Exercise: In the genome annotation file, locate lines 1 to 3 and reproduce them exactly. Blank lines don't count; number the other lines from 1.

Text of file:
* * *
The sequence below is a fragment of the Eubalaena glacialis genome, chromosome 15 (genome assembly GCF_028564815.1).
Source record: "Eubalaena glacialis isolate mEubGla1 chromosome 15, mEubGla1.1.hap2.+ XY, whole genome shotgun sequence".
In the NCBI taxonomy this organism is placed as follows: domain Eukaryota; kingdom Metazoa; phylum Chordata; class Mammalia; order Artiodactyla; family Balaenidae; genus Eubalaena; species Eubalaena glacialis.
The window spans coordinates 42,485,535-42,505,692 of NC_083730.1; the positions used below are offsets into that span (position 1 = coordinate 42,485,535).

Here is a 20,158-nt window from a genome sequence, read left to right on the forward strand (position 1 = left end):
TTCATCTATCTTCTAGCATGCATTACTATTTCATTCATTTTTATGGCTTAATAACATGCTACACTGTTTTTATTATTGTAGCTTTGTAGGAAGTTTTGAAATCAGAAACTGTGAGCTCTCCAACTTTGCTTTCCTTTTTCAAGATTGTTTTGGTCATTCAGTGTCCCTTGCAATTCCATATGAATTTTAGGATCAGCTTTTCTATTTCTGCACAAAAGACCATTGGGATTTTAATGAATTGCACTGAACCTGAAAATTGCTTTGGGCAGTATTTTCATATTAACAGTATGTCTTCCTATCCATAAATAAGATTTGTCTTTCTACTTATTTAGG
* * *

The sequence below is a fragment of the Eubalaena glacialis genome, chromosome 15 (genome assembly GCF_028564815.1).
Source record: "Eubalaena glacialis isolate mEubGla1 chromosome 15, mEubGla1.1.hap2.+ XY, whole genome shotgun sequence".
In the NCBI taxonomy this organism is placed as follows: domain Eukaryota; kingdom Metazoa; phylum Chordata; class Mammalia; order Artiodactyla; family Balaenidae; genus Eubalaena; species Eubalaena glacialis.